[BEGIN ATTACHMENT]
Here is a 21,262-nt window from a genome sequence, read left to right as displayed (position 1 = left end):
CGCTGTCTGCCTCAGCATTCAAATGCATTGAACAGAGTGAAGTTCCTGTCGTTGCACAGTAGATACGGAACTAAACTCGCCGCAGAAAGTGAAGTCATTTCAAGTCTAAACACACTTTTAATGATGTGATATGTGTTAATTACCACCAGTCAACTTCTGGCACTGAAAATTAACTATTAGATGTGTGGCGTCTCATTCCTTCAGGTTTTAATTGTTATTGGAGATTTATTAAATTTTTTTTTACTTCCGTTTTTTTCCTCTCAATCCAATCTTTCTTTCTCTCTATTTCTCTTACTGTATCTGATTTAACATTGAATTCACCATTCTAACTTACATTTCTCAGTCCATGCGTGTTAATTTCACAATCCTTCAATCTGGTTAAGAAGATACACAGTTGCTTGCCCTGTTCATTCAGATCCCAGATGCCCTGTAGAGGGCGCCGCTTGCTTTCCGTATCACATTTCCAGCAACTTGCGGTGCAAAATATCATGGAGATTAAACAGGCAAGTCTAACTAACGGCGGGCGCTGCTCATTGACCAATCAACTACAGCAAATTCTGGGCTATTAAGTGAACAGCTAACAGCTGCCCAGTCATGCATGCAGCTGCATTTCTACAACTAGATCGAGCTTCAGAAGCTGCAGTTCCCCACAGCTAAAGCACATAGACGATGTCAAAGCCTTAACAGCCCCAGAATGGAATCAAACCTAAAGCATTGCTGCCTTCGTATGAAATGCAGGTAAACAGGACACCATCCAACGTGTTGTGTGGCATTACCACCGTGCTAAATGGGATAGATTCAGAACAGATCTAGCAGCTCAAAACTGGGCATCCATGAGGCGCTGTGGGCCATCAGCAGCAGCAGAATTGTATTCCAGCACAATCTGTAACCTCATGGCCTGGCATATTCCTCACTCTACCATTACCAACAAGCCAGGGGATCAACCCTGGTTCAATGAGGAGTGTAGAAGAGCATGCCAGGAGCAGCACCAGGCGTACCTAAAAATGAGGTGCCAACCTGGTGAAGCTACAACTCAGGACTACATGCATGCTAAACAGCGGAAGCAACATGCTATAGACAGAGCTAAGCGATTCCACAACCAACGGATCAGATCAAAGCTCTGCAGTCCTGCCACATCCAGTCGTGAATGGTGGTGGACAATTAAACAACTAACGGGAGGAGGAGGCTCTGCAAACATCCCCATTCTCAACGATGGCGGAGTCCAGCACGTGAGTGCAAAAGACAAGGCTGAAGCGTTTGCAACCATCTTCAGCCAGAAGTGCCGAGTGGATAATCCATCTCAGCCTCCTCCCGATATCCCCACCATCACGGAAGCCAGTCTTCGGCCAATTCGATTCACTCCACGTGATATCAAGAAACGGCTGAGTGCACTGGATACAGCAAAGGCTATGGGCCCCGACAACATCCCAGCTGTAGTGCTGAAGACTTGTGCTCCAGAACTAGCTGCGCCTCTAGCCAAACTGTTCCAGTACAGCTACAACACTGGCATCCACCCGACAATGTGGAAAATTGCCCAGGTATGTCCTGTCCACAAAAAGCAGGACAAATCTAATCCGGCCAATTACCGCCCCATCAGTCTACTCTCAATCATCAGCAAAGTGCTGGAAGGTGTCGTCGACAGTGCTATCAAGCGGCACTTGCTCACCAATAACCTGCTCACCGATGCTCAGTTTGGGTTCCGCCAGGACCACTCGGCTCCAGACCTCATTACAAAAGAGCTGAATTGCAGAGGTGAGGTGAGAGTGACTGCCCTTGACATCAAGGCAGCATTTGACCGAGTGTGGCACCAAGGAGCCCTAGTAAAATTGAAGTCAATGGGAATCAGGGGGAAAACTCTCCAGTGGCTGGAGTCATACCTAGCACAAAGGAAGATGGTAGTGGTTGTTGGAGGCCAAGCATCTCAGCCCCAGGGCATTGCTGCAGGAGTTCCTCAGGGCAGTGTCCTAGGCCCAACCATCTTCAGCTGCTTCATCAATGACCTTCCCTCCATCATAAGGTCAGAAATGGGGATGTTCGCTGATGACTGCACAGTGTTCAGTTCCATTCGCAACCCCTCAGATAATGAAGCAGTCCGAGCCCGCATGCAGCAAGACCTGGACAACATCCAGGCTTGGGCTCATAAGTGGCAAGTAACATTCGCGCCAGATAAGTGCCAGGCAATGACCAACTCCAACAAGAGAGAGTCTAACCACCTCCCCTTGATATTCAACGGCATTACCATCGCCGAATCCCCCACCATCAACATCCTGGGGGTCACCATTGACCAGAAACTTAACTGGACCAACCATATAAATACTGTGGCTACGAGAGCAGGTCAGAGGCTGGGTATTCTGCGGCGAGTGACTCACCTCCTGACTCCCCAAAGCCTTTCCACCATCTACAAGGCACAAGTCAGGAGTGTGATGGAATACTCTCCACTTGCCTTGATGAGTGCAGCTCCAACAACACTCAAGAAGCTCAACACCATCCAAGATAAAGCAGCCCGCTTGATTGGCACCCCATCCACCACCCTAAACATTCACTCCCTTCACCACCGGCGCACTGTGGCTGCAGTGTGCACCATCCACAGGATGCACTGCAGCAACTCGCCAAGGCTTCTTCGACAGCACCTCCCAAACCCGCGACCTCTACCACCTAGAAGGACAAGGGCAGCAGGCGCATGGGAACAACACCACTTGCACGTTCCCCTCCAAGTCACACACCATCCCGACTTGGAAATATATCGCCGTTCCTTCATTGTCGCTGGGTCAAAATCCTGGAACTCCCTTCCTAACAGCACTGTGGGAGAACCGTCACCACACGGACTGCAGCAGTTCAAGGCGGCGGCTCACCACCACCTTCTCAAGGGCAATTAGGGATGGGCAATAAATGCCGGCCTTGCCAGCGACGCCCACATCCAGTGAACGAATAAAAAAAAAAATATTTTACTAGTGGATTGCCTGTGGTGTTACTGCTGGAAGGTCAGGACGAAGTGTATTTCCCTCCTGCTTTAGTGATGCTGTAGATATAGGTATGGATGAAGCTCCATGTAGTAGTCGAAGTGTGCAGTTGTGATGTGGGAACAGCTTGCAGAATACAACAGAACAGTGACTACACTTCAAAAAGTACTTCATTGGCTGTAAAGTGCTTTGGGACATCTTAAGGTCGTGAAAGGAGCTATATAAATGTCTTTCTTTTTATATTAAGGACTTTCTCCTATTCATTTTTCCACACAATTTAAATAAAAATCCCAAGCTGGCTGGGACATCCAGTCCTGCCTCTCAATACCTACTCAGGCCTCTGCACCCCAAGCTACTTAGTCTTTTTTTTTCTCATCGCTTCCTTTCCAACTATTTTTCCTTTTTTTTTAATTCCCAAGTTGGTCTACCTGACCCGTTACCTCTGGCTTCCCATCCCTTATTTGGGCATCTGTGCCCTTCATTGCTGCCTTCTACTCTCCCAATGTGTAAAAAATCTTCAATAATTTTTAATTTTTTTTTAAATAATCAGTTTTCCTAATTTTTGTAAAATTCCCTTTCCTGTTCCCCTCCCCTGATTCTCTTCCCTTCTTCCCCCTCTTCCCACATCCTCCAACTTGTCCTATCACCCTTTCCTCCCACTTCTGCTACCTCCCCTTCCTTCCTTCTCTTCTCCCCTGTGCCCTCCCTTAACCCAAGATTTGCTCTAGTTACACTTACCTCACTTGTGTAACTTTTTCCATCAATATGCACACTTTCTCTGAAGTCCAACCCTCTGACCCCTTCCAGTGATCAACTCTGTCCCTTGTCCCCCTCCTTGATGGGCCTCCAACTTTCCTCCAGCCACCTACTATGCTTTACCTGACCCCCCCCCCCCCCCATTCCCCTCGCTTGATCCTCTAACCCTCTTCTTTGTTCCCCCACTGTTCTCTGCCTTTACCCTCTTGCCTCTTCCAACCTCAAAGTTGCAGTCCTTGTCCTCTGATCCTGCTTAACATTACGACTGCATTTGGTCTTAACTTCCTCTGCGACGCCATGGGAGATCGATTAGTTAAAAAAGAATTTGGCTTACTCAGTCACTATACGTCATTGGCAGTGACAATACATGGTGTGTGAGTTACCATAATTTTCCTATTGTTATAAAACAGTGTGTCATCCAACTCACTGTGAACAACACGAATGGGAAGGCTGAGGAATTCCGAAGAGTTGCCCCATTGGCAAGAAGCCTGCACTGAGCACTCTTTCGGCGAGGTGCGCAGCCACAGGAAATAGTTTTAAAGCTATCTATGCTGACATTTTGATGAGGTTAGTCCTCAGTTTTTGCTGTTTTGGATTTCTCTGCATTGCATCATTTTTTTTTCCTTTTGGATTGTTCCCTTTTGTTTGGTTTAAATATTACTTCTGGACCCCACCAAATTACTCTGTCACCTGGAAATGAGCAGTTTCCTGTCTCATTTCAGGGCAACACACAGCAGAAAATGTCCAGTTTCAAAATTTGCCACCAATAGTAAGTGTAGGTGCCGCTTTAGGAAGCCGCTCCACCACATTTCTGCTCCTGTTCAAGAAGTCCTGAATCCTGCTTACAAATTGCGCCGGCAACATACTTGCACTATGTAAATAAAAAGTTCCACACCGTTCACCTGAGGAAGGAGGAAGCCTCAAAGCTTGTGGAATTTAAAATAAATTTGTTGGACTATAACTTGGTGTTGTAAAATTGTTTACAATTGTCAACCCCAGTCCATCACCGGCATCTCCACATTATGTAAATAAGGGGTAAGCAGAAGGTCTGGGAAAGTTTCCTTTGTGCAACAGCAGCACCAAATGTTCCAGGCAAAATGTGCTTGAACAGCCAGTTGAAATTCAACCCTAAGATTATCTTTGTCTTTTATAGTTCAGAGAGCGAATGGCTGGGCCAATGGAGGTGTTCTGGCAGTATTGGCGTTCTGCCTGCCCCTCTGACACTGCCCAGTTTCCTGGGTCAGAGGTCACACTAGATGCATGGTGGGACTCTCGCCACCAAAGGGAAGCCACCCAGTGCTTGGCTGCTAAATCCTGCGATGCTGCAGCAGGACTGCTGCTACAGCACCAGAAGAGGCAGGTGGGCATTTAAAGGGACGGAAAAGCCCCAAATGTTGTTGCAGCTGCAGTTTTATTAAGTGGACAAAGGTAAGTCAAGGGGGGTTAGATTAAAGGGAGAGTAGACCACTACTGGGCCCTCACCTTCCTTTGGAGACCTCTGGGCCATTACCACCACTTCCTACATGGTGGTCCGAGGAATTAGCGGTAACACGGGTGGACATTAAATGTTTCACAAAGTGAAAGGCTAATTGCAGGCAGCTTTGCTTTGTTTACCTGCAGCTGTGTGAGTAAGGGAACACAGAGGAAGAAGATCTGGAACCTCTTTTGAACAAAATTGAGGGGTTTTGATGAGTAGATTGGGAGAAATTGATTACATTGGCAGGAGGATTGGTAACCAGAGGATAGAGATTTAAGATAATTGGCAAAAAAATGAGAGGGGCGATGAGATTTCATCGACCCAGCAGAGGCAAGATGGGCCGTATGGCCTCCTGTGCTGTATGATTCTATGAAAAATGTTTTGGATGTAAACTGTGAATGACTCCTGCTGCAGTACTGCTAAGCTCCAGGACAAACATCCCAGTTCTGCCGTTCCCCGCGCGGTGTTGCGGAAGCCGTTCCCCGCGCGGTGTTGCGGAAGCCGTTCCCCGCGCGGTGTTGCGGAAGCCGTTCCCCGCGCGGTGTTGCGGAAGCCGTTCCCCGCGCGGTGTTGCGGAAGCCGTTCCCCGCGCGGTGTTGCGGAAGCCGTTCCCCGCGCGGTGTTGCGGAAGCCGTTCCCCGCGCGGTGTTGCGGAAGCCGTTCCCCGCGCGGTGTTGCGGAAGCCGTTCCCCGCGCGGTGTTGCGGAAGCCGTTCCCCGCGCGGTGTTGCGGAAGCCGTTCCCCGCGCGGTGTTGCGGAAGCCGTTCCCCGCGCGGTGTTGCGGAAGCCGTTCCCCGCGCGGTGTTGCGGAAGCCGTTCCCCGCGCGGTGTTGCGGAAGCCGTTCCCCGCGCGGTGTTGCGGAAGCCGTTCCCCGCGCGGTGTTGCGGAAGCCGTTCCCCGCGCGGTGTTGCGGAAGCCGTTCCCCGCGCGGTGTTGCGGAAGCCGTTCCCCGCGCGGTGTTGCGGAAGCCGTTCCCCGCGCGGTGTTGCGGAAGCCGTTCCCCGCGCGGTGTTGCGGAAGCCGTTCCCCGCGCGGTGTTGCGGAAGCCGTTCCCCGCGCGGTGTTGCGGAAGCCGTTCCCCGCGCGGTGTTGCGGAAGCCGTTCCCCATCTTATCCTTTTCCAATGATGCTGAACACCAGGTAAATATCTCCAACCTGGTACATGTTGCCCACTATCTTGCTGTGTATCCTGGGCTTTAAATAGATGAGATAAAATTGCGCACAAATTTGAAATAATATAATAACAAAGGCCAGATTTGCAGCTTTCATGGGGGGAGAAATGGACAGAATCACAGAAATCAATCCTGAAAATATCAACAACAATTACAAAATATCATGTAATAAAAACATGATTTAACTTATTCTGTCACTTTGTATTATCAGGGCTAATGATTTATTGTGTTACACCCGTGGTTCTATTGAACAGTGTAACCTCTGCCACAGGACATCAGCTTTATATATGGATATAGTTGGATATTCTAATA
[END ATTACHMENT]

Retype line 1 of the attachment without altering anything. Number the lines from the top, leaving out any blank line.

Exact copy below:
Here is a 21,262-nt window from a genome sequence, read left to right as displayed (position 1 = left end):